A team of researchers from the ITACA Institute at the Universitat Politècnica de València (UPV) and the Institute of Chemical Technology, a joint center of the Spanish National Research Council (CSIC) and the UPV, has discovered a new method for manufacturing metal nanocatalysts that is more sustainable and economical, with great potential in the industrial sector and whose use would contribute to the decarbonization of the sector. The work has been published in the ACS Nano journal.
This new method is based on the process of exsolution activated by microwave radiation. Exsolution is a method of generating metallic nanoparticles on the surface of ceramic materials. «Under conditions of high temperatures and reducing atmospheres (usually hydrogen), metallic atoms from the material’s own structure migrate to its surface, forming there metallic nanoparticles anchored to the surface. This anchoring significantly increases the resistance and stability of these nanoparticles, which positively affects the efficiency of these catalysts,» explains Beatriz García Baños, a researcher in the Microwave Area of the ITACA Institute at the UPV.
In the work now published in ACS Nano, researchers from the UPV and the CSIC have demonstrated that, thanks to the use of microwave radiation, this process can be carried out at more moderate temperatures and without the need to use reducing atmospheres.
«In this way, active nickel nanocatalysts can be generated in a more energy-efficient exsolution process. These catalysts have proven to be active and stable for the reaction of CO production from CO₂, obtaining an industrially interesting product that contributes to the decarbonization of the sector,» highlights Alfonso Juan Carrillo Del Teso, researcher of the Energy Conversion and Storage Group at the ITQ.
The exsolution process demonstrated in nickel nanoparticles has been carried out at temperatures around 400°C and in exposure times of a few seconds, while the conventional exsolution procedure in these materials occurs at temperatures of 900°C, with times of about 10 hours. In addition, this technology allows the exsolution to be carried out without the use of hydrogen.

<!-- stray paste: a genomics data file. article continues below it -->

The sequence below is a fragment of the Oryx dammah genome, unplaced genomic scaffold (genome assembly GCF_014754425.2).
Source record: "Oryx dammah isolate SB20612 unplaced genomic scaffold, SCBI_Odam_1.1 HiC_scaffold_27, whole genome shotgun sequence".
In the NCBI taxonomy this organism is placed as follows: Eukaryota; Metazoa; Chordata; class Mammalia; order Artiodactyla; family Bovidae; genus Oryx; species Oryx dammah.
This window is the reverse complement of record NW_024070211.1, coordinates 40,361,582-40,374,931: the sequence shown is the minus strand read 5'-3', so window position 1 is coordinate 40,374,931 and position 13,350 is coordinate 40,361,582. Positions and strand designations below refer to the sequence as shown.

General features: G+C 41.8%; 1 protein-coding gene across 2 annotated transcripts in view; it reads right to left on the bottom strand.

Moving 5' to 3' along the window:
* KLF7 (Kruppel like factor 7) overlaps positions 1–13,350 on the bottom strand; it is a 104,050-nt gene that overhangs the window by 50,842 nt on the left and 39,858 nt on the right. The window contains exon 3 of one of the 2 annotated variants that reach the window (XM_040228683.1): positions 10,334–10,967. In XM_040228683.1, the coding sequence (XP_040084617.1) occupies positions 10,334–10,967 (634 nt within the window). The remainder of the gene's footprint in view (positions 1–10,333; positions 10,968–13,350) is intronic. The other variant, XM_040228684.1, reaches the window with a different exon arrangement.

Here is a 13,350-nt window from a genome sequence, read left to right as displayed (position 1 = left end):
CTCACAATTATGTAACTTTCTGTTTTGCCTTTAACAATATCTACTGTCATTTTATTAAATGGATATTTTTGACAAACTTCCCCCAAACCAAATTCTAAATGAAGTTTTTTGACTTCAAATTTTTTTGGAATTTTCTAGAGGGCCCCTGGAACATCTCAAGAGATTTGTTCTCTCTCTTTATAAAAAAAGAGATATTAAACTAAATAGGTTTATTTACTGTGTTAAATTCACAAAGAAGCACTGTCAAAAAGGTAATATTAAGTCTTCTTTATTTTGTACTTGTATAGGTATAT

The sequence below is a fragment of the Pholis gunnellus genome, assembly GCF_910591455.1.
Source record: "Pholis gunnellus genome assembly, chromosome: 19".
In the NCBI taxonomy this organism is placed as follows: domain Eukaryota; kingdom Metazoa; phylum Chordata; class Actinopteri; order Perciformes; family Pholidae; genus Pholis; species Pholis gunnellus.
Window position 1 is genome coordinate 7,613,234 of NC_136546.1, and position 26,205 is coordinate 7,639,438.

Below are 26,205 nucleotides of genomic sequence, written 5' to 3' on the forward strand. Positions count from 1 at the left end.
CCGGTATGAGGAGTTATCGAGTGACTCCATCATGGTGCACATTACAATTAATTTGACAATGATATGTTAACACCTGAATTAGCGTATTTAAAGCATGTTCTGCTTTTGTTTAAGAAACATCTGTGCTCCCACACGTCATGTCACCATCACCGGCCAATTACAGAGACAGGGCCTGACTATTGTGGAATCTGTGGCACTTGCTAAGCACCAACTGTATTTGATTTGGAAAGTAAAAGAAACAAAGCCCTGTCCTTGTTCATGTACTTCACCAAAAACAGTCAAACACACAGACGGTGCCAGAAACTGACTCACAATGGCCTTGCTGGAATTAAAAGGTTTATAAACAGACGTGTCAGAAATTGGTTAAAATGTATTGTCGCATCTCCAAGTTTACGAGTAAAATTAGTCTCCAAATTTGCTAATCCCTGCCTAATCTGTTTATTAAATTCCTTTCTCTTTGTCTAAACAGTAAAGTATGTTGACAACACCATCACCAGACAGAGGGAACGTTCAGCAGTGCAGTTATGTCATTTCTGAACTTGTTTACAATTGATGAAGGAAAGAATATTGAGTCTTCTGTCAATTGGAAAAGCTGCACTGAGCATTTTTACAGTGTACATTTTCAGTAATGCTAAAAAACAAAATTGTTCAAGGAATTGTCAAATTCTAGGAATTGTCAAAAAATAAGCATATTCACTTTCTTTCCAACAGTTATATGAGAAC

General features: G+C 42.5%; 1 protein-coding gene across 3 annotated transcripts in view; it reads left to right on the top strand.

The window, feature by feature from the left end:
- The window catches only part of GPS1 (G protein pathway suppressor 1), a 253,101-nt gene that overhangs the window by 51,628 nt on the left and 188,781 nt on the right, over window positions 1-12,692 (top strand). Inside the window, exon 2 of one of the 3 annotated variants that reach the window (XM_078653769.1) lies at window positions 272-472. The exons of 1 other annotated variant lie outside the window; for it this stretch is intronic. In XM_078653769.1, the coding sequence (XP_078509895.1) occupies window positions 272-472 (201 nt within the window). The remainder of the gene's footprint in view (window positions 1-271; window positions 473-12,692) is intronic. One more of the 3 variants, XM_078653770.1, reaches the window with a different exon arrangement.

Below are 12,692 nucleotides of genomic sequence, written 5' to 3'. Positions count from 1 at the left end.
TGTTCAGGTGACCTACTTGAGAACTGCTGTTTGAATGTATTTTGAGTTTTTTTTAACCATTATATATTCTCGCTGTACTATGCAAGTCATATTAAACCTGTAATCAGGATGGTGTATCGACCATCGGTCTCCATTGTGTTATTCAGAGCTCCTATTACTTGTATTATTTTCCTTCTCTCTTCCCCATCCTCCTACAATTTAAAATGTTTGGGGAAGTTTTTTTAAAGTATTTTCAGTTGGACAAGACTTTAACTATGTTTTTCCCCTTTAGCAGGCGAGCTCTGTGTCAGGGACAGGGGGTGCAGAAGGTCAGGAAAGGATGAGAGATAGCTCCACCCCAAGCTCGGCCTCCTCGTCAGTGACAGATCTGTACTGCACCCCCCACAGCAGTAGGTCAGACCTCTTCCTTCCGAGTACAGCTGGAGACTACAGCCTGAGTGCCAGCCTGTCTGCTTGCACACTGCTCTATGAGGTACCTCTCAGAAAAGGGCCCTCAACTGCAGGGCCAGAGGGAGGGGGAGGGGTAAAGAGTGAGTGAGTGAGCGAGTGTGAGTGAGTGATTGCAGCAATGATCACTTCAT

«For all these reasons, we improve the sustainability of the process. Moreover, by being able to obtain the catalysts using milder temperatures and shorter exposure times, we reduce the process costs, which is also influenced by not having to use hydrogen as a reducing gas,» adds Beatriz García Baños.
The method developed by the UPV and CSIC team is primarily intended for use in high-temperature catalytic processes for renewable energy storage and conversion. It could also be applied in biogas reforming reactions for the production of synthesis gas (a precursor to liquid fuels), CO2 hydrogenation reactions applicable to Power-to-X systems, functionalization of electrodes for fuel cells and/or high-temperature electrolyzers.
Microwave-Driven Exsolution of Ni Nanoparticles in A-Site Deficient Perovskites. Andrés López-García, Aitor Domínguez-Saldaña, Alfonso J. Carrillo, Laura Navarrete, Maria I. Valls, Beatriz García-Baños, Pedro J. Plaza-Gonzalez, José Manuel Catala-Civera, and José Manuel SerraACS Nano 2023 17 (23), 23955-23964. DOI: 10.1021/acsnano.3c08534
Source: UPV’s Communication Area